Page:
We understand that agency leadership must initiate and guide the organization through complex change processes, that explicit goals are to be set and communicated clearly throughout the organization, and that commitment is made to resolve conflicts with other operational goals or practices that may negatively inform the change process. We also recognize that agency leadership must be committed to the involvement of agency and community stakeholders as well as client participation in the planning, selection, and oversight of the programs/change processes chosen for implementation.

Expanding a Responsive Approach

Our consulting efforts with regard to strategic operational planning and implementation assistance are guided by the following principles: a commitment to alignment of organizational structure to prioritize the integration of staff selection, training, performance evaluation, and identification of training activities to positively impact staff performance and patient improvement. This may include providing training to staff to maximize their effectiveness in this new remote and hybrid work environment with a strong focus on assisting the organization in recruitment of new types of staff (such as peers or physicians’ assistants) to support new program initiatives like integrated behavioral health and primary care services that require innovative job descriptions, modified workflow analysis, and focused data collection efforts to measure the effectiveness of such innovative, yet necessary, program ventures. We also see a greater need for inculcating within agencies a commitment to quality assurance/performance improvement measures; a substantial commitment to data analyses; fact-based decision-making; and operational workflow analysis across the administrative, fiscal and programmatic components of the agency.  Doing so allows providers to better assess their efficiency of enrolling clients into services to minimize no-shows and increase client engagement, enrollment and retention in services.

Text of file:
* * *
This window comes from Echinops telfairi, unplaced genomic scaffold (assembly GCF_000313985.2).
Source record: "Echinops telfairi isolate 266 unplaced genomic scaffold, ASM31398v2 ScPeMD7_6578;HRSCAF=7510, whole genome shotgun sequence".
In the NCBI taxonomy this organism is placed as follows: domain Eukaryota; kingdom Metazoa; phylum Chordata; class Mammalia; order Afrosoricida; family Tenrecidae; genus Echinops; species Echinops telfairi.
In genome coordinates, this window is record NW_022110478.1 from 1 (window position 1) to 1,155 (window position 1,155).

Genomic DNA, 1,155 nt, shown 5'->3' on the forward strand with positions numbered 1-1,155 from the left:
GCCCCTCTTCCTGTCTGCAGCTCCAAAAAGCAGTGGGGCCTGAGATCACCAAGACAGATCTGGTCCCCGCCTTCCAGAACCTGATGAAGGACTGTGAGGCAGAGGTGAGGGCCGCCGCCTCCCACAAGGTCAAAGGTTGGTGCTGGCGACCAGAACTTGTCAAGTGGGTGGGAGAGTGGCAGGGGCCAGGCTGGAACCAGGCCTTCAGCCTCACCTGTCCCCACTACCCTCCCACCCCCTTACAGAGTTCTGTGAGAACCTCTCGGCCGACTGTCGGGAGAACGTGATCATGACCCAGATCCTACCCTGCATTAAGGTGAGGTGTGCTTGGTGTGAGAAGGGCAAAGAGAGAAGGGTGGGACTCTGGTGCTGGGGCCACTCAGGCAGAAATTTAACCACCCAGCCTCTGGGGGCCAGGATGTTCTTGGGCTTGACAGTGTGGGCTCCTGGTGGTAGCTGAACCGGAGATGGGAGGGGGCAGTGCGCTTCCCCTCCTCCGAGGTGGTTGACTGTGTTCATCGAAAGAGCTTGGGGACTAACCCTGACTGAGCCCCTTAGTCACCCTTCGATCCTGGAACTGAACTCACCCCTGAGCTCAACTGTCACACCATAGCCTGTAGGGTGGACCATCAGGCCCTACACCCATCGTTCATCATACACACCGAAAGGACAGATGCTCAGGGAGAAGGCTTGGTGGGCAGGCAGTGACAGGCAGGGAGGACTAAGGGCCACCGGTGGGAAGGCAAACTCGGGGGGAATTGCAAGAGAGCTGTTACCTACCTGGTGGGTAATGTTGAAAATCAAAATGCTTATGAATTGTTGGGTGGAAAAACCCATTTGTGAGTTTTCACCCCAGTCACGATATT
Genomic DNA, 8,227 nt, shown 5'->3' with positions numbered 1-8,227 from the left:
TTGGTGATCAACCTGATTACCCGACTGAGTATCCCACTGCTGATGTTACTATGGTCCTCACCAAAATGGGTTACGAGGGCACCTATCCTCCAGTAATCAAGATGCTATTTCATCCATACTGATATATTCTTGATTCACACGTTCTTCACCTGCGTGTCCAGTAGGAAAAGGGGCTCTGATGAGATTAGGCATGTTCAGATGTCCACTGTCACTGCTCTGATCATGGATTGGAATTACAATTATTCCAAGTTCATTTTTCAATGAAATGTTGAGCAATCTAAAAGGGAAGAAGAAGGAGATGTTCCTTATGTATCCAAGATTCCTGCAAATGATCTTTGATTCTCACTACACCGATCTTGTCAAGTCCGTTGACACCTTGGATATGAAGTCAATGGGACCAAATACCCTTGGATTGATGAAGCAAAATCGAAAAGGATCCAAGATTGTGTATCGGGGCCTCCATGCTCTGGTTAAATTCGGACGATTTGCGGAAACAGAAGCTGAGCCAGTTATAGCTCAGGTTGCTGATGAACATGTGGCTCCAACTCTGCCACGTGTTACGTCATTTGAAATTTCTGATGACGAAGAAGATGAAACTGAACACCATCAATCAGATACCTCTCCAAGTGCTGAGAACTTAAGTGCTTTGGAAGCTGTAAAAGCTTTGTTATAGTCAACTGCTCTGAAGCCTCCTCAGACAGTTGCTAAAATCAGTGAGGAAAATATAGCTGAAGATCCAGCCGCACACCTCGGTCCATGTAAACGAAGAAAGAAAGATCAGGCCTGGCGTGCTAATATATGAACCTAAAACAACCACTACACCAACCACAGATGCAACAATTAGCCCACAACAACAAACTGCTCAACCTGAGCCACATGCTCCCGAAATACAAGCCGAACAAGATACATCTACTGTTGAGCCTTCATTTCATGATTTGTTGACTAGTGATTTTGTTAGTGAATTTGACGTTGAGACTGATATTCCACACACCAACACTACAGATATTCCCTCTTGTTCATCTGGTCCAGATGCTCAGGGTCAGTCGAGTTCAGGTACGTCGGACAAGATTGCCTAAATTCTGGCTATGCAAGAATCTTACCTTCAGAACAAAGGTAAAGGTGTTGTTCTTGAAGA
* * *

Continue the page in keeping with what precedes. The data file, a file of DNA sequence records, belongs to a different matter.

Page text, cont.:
If the agency feels the need to increase staff retention and program engagement, we propose making sure service delivery staff have received appropriate and effective training and supervision in best practices for behavioral health services, establishing or reinforcing an organizational culture that promotes staff wellness and morale and increases staff engagement.

This process effort would include training supervisors in specific practices that facilitate staff engagement. We have also found that organizations may want help to review revenue management processes, funder requirements and maximization of EHR capabilities to ensure that reimbursements are being maximized, and that patient health information is not only accurate but also securely maintained.  In summary, the fundamental goal of an effective consulting service, be it operational planning or internal process support, should be to ensure the alignment of organizational structures to achieve horizontal and vertical integration of the agency’s executive, program management, and direct care staff.

Finally, given the volatile health environment, we suggest behavioral health organizations review their current strategic plans now. If an agency hasn’t done so, we believe they are working with outdated and likely non-responsive strategic and operational plans.

Most current models do not contain operational roadmaps that can respond efficiently to the long periods of uncertainty and change faced today. Operationalizing current strategic plans require an organization to identify via their executive leadership what their organizational problems/“pain points” are in order to more thoroughly integrate the needs and capacity across all levels of the organization, to ultimately improve agency efficiency, and from there, better support and improve patient care. Our experience shows it is most effective to utilize an independent consultant or a team of consultants to attack these issues by collaboratively developing a roadmap that specifically and measurably implements change through data-driven identification and measures of the progress and outcomes in identified critical areas. Clearly, the goal of this collaborative process is to measure what matters.

We will continue exploring deeper dives into several of the areas and issues of concerns noted above to provide suggestions and insight from the perspective of the knowledgeable consultant experts at SAEBHC. Our hope is that this effort will assist community-based behavioral health organizations to embrace successful sustainability efforts through more accessible, efficient, and effective patient care strategies on behalf of the vulnerable populations of focus they, and we, all serve.

Also published into Issue Briefs March 11, 2022